The history of social security from the interwar period to the Cold War features exchanges of ideas and policies that involved governments and international organisations. The transnational origins of social security help us understand how dominant paradigms and international relations affect current trends worldwide.

In 2001, the International Labour Organisation adopted the Resolution and Conclusions concerning Social Security, which maintained that social security is a basic human right attainable through different social provisions and depending on national contexts (ILO 2001). While only a small part of the world population can enjoy social security, the United Nations strive for the universal recognition of this right. Historically, the making of this idea, its implementation as a policy and its global spread passed across myriad historical, geographical, and socio-cultural variations. Achieving a broad global consensus on basic social security measures resulted from mutual exchanges among national and supranational actors, international power relations, and systemic competitions. The history of social security conveys how the dominant paradigms and changes in the world scenario remould the evolution of this idea and set of policies.


“American” Social Security VS “European” Social Insurance?

The notion of social security arose among New Dealers in the United States in the early 1930s. The economist Abraham Epstein coined this term to outline a brand-new approach to social policy pitted against the “German model” of social insurance. He conceived social security as a measure that promoted the welfare of the entire society rather than a system where belonging to a specific job or group defined the bonds of solidarity and income support. The 1935 Social Security Act only partially met Epstein’s original formulations. National and international social reformers, however, welcomed with attention this novelty.

Latin American countries were especially receptive to social security due to their ongoing reform projects and the connection through the inter-American cooperation initiatives. Likewise, the ILO got involved in the development of social security in the Americas. The changing international scenario also motivated this drift: in 1935, the United States entered the ILO just when the rise of Nazi and fascist regimes reduced the scope of action of this organisation in Europe.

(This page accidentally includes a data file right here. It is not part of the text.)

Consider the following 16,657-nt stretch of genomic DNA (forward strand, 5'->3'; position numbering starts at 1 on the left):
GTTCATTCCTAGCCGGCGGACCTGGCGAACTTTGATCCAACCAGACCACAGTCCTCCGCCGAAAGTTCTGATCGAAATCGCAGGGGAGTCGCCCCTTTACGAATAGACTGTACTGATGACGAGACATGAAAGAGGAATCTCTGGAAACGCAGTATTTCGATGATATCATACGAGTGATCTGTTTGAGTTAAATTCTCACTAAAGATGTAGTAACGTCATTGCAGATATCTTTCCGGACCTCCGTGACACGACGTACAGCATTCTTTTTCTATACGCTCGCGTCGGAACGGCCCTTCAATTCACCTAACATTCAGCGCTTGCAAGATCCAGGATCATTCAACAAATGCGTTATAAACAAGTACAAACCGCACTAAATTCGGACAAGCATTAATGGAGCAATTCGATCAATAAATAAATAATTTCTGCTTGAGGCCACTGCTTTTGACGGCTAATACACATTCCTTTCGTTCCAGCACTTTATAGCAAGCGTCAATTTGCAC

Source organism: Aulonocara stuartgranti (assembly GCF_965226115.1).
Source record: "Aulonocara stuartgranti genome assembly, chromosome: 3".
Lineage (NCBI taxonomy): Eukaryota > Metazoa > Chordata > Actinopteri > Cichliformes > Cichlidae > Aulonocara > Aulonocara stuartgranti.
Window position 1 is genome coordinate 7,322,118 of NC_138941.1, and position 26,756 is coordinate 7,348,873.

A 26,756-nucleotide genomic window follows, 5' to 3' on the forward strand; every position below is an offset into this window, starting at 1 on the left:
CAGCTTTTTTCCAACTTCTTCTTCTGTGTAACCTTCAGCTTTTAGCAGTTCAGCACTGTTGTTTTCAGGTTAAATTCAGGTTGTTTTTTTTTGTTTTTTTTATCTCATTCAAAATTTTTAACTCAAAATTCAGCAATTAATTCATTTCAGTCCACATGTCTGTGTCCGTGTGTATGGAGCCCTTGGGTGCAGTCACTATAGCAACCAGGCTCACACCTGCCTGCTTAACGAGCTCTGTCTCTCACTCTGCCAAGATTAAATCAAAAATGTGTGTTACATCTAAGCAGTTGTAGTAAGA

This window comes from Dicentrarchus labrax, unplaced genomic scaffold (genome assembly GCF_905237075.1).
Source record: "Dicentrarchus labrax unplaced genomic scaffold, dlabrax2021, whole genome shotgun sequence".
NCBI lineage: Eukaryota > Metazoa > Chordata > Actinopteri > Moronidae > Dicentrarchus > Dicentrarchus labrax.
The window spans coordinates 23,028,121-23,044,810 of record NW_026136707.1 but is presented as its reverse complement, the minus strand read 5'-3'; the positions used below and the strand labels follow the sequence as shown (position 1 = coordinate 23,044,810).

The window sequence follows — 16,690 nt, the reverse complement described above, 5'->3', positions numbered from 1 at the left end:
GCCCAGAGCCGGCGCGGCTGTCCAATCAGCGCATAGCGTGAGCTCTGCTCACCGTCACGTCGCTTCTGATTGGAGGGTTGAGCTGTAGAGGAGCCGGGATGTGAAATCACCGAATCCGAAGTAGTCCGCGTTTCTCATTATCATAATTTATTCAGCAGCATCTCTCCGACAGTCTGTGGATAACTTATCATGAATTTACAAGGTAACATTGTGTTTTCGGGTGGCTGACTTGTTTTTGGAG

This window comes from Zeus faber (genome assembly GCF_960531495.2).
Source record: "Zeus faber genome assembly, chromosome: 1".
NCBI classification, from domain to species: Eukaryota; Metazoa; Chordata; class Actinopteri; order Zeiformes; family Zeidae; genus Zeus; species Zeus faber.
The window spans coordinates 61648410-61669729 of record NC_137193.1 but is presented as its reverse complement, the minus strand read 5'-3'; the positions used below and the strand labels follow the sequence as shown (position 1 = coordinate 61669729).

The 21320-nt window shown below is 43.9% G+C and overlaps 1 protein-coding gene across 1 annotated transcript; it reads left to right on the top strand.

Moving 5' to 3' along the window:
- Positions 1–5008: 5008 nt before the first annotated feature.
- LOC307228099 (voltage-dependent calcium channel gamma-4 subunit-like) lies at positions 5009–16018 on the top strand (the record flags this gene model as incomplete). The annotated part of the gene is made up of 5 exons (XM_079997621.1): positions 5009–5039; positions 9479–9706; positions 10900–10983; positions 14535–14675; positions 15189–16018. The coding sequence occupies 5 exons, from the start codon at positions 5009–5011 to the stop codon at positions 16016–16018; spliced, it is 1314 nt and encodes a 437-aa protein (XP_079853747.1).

The ILO collaborated on social security with American governments and regional organisations. In 1936, a first regional meeting in Santiago de Chile resolved to integrate the insurance methods supported by the ILO – based on the European experience – into a more far-reaching agenda aimed not only at compensating workers for the loss of income but also at preventing the loss of earning capacity and restoring their working capacity (ILO 1936). In 1938-39, New Zealand passed the first reforms that most genuinely embodied the universalist ideal of Epstein by introducing medical care, family allowances and social security schemes that granted all citizens adequate protection. National policy-makers and international agencies later used this legislation as a blueprint for further innovations.

The Second World War: A Watershed for Social Security Developments

The fight against the Axis comprised the promise of more inclusive social support systems after the war. In 1941, the Atlantic Charter proclaimed that social security was a staple of the post-war social policy and multilateral order. The subsequent trans-Atlantic dialogue included the United States, the United Kingdom, the Latin American and Commonwealth countries, and the ILO. In 1942, the American countries gathered in Santiago de Chile declared that social security was a policy to eradicate the causes of destitution and to promote the living conditions of the entire population, laying the foundations for democratic and fairer societies (ILO 1942). These considerations were based on the shared conviction that widespread poverty and unemployment were breeding grounds for fascist and communist regimes. After the meeting, the creation of the Inter-American Conference on Social Security (CISS) sought to enhance information exchange to promote the extension of social security throughout the continent.